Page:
Archive for Wednesday, August 30, 2006

Anti-liquor forces circulate petition for McLouth vote

August 30, 2006

McLouth's first liquor store in decades continues to create a stir.

And it's possible that McLouth voters will be asked to determine the store's fate in November.

A change in Kansas liquor laws last year opened the door to the sale of packaged retail liquor, even in towns that had laws forbidding liquor stores.

In effect, Kansas cities were given a three-month window -- from Nov. 15, 2005, to Feb. 15, 2006 -- to prohibit the sale of packaged liquor.

When McLouth took no action, the city, for the first time in decades, became wet.

That prompted McLouth resident Charles Karmann to began plans to start up a liquor store in downtown McLouth. He opened Aug. 1.

Citizens against the sale of retail liquor quickly took action and by mid-August, were carrying petitions. The purpose of the petition is to let McLouth voters decide -- in the Nov. 7 election -- whether the city will remain wet, or return to dry.

Linda Buttron, Jefferson County clerk, said a petition to bring the liquor issue to a vote would require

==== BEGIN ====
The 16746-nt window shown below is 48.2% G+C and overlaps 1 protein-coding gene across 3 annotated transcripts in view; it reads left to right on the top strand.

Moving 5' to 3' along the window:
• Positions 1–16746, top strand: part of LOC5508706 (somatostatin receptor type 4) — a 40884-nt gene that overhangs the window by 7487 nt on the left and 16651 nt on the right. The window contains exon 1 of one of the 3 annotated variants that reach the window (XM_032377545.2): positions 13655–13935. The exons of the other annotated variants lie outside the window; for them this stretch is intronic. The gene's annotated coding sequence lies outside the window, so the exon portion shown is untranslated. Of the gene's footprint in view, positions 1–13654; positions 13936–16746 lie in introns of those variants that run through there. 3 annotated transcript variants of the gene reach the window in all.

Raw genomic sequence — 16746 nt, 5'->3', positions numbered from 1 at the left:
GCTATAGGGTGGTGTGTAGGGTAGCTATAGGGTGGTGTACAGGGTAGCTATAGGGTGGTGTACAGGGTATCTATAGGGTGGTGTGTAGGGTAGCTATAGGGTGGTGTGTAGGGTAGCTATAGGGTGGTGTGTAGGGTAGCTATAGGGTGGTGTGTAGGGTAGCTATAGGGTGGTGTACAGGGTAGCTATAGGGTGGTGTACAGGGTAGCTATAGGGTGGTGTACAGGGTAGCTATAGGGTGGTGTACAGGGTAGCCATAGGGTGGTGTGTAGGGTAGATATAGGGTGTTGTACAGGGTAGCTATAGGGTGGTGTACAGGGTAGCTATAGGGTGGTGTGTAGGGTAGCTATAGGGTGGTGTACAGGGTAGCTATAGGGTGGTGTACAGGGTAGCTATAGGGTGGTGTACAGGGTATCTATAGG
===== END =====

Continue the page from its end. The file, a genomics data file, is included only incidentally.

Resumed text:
70 valid signatures. In order to make it to the November ballot, the petition must be filed by Sept. 8.

If the petition's question makes it to the November ballot, here's how it will be worded:

"No retailer's license shall be issued for premises within the city of McLouth, Kansas, for the sale of retail alcoholic liquor in the original package."

Voters will check yes or no on the ballot.

Monday, Karmann said he hadn't heard how the petition drive was going.

"Business has been good," Karmann said. "It's pretty good all the time. I think there's a few that are against it but those are the ones that talk the loudest."

He's not losing much sleep over the possible election. But he knows, if voters vote to forbid the sale of packaged retail liquor, he'll have 90 days to close.

"My guess is, it's probably going to end up going to a vote, but I really believe that when it does go to a vote it won't even be close," Karmann said. "Most of the people in the town like it."

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